Anacapa Students Report on Talk by Polar Expert Kristin Larson

Kristin-Larson

Anacapa students spent a few moments with Ms. Larson after her presentation.

By Elena Alcerro (grade 10) and Morgan Lamberti (grade 10)

On December 10, 2014, Kristin Larson spoke at the Channel City Club’s Festive Annual Holiday Luncheon Program. Her talk was titled “Our Polar Regions in Transition: Emerging Issues and Opportunities in a Time of Thaw.” Kristin Larson is an experienced scientist, explorer, and attorney. In addition to having graduate degrees in chemistry, biochemistry, and bioengineering, she also has her J.D. from George Washington University Law School. Ever the explorer, she has conducted 50 months of scientific research on the ice caps of Antarctica.

To begin her lecture, Larson gave us an in-depth background on the history and fragile ecosystems of the Arctic and the Antarctic. They are both axial regions and are dominated by polar icecaps and wind; however, the Arctic is predominantly an icy sea circle with scattered landmasses encircling it. These landmasses are at the height of sea level. This is the opposite of the Antarctic, which is the highest continent at a height of 14,000 feet; a freezing ocean surrounds it. The Antarctic and the Arctic both maintain a balance between resiliency and vulnerability. They have very few keystone species, and even fewer predators. When one species dies out, there is no species to take its place in that specific ecological niche. This means that the ecosystems can easily become unbalanced and are susceptible to collapse.

The main topic of Larson’s discussion detailed the Arctic Nations and the Arctic Council, as well as the involvement of the “A5” countries (Russia, the United States, Norway, Greenland, and Canada), and the problems coinciding in the Arctic. The A5 countries border the Arctic and have been negotiating to stake and extend territorial claims. They wish to create economic zones and to extend their individual continental shelves. No claims are secured under international law as of yet, but the pace at which sea ice is melting has hastened the international discussion as to what is to be done with the Arctic.

As of the summer of 2012, there is the lowest measure of sea ice recorded, specifically the multi-year ice, which tends to be sturdier. The multi-year ice is lighter in color, which means that it reflects the light, making it somewhat incapable of retaining heat. This fact makes it less susceptible to melting and breaking. The fact that this ice is melting at such an extensive rate worries those in the international science community. However, the melting of sea ice has opened up a sea route from Yokohama, Japan to Rotterdam, which is thirty percent shorter than the traditional route. Ships are taking advantage of this transit lane between Europe and Asia and are using it to exploit the vast international waters by illegal fishing.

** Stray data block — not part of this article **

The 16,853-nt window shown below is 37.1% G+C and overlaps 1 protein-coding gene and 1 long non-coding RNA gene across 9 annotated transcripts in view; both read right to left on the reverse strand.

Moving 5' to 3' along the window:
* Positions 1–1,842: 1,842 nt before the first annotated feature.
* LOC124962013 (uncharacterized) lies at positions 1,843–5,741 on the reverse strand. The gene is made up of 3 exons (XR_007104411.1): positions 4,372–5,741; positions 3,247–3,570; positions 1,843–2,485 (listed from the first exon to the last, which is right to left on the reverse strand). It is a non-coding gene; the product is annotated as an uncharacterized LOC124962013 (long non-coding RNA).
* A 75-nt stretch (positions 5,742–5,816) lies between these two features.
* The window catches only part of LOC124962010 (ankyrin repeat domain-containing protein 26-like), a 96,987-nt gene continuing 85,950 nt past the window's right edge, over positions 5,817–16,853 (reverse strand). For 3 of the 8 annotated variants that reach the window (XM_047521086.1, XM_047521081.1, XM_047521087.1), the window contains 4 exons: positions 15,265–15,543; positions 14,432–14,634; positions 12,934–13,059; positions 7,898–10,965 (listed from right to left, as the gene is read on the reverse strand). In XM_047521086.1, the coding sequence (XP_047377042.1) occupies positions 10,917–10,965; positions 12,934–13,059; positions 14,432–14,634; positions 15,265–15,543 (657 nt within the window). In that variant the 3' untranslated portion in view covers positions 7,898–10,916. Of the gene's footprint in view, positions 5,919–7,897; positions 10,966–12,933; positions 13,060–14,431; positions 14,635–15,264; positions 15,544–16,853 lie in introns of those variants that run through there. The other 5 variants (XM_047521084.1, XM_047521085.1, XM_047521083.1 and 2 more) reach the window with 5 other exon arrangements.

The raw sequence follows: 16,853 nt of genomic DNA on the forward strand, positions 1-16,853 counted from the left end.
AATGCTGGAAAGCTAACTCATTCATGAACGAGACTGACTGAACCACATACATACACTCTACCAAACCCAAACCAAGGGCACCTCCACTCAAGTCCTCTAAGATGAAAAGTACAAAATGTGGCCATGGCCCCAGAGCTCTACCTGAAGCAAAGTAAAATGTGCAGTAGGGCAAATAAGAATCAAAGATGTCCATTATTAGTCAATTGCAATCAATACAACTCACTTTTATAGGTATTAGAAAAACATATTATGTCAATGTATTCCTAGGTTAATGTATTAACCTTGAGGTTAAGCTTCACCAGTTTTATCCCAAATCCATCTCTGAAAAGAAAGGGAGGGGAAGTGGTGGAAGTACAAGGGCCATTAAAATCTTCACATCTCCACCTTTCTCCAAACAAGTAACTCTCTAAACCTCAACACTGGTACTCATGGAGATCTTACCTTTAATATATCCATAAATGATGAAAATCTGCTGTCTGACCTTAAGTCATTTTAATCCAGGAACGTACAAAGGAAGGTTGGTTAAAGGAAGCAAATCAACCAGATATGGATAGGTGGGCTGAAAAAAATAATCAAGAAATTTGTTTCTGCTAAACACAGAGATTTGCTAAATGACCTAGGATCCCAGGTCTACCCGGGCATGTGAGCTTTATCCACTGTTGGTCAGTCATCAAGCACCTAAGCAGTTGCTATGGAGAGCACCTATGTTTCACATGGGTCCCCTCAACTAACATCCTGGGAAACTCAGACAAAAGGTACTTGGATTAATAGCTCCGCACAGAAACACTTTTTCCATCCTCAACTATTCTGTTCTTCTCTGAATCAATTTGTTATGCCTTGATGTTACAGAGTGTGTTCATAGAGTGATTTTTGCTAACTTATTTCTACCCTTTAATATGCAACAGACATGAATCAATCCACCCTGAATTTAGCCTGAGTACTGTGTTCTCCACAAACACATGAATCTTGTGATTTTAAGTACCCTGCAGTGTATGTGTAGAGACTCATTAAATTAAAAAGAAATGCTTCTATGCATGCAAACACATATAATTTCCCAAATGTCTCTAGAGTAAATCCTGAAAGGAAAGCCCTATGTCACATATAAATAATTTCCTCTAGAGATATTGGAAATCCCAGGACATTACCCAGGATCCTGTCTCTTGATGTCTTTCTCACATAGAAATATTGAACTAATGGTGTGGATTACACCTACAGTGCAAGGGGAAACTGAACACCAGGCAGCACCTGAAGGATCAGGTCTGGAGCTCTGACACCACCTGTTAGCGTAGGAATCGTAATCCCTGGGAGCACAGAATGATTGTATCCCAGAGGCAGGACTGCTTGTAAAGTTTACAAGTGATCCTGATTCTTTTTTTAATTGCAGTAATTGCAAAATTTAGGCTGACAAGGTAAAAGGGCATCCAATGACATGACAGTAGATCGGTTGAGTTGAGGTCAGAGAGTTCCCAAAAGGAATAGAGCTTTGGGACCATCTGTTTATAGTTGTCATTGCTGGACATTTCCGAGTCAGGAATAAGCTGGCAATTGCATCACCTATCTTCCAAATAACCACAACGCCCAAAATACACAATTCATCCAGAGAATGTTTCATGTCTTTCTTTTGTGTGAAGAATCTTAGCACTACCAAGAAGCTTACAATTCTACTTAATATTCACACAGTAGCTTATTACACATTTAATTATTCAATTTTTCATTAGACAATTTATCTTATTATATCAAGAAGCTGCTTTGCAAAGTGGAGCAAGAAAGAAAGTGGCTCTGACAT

There are many problems mounting for the A5 to deal with. One major problem is the lack of infrastructure and the fact that it is not a sovereign territory with a foundation for government. There is no substantial governing council to oversee negotiations on controversial issues between international powers. It took Russia and Norway forty years to settle a dispute over a small amount of territory allocated for fishing. Other issues include environmental challenges stemming from overfishing, as well as harmful effects of the ice melting in the Arctic and Antarctic oceans. There are also problems associated with border control of the surrounding regions, where there is access to A5 countries whose Arctic borders are not heavily guarded. Furthermore there is an influx of marine species that are migrating toward the Arctic basin, causing an imbalance in the ecosystem. A lack of search-and-rescue resources in the area, along with a low capacity to clean up oil spills and other damaging effects caused by humans, leads to opportunities for potentially devastating consequences to the Arctic.

Similar problems like this in the Antarctic led to the development of the Antarctic Treaty. In Antarctica there was massive over-harvesting of seals, and the tensions between the interested nations were aggravated by the Cold War. In 1957 and 1958, there was an international geophysical year that acted as a springboard for the Antarctic Treaty, which banned military presence, set up freedom of scientific inquiry, invalidated any existing territorial claims, and set up environmental protection including marine reserves. The Treaty previously included 12 parties, but it has now been signed by 50 countries and includes 75 percent of the human population. After the Treaty, there was an increase in the seal population and a rise in commercial fishing.

Kristin Larson is hopeful for a solution that would be beneficial to the Arctic’s future. The boundaries are becoming more heavily disputed because the rapidly disappearing ice caps are making the borders inconceivable and leaving room for controversy.

Larson ended her discussion by sharing her three solutions that she believes would bring closure to the problems in the Arctic and Antarctic. Her first is to recognize the exclusive economic zones and the territorial seas. Her second is to form sectoral positions by drawing straight lines from the North Pole to A5 countries. She would also like to see a treaty, such as the Antarctic Treaty, that would create a committee to manage the Arctic’s affairs.

Larson concluded the lecture by captivating her audience with her discussion of international issues stemming from liquidation of the ice caps and unsettled boundary lines in the Arctic.